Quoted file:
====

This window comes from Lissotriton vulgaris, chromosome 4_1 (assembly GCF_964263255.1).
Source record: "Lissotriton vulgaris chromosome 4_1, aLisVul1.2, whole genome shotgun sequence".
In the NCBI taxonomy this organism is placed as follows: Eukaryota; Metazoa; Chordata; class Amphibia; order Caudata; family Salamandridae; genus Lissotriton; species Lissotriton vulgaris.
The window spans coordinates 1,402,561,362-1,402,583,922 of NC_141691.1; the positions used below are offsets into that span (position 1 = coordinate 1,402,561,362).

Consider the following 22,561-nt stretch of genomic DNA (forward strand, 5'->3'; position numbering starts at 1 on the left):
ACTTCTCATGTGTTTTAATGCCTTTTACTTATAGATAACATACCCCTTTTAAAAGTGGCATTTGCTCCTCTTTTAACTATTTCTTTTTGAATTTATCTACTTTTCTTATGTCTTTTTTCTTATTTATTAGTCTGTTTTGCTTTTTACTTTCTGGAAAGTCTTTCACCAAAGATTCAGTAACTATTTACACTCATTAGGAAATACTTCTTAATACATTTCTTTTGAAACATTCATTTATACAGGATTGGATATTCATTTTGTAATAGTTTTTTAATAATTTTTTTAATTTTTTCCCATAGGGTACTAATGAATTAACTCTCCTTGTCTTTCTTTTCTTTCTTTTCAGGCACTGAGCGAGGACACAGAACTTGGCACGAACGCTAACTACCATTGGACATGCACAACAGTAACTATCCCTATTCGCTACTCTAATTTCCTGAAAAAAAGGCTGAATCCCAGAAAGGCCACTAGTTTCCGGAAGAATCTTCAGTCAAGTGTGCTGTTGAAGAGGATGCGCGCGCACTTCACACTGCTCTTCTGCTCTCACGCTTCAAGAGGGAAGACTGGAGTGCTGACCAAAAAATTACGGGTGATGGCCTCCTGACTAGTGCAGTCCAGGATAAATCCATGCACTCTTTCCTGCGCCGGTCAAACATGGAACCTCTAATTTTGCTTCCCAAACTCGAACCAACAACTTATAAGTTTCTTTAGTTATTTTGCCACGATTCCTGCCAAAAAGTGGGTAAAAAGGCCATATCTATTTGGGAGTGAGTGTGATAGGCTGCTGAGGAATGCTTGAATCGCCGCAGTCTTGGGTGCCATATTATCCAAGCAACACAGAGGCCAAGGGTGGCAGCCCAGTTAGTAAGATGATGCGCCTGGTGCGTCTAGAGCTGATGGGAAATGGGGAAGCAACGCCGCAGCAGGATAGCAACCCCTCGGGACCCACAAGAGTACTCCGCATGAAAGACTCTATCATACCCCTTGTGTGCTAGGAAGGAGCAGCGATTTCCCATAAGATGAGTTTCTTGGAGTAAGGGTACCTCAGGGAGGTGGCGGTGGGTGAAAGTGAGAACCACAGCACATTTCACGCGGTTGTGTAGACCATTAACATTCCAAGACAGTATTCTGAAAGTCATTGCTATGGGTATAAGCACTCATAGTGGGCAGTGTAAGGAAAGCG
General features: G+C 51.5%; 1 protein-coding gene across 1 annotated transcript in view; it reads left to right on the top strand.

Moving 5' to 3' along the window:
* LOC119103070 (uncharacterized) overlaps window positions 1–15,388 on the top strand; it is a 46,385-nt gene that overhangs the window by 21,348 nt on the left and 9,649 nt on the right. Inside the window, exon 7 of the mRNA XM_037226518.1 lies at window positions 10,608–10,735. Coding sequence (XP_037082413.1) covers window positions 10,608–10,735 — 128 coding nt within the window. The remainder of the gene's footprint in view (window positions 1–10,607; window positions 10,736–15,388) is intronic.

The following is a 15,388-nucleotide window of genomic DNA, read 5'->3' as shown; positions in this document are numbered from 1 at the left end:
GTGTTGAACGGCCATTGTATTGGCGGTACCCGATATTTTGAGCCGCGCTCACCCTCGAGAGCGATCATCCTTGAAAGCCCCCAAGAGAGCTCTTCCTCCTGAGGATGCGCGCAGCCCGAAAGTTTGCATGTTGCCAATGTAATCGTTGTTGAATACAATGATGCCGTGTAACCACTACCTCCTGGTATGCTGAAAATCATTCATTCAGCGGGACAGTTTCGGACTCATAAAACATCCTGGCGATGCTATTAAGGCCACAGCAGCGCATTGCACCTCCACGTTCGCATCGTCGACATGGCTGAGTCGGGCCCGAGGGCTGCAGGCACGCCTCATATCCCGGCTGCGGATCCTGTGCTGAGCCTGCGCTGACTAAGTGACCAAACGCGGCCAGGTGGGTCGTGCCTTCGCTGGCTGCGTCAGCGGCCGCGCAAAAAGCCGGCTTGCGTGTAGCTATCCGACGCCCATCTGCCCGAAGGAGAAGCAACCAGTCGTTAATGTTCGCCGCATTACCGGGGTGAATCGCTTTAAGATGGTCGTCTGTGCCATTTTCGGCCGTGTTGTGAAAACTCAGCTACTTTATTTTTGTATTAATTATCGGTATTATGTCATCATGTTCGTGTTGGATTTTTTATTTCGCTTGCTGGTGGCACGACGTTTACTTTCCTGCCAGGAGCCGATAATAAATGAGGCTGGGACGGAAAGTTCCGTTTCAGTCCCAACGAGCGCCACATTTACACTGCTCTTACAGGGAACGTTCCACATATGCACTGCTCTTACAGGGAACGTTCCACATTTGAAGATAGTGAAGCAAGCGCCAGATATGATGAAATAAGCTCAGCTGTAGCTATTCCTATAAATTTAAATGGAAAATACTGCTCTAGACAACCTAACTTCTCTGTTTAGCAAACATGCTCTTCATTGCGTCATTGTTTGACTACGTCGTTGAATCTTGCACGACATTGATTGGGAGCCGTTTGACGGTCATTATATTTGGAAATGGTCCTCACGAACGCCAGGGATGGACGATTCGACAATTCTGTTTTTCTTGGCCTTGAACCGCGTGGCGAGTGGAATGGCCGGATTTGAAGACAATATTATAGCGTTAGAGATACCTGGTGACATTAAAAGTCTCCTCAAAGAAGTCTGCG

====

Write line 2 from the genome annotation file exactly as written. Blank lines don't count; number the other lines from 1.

Source record: "Lissotriton vulgaris chromosome 4_1, aLisVul1.2, whole genome shotgun sequence".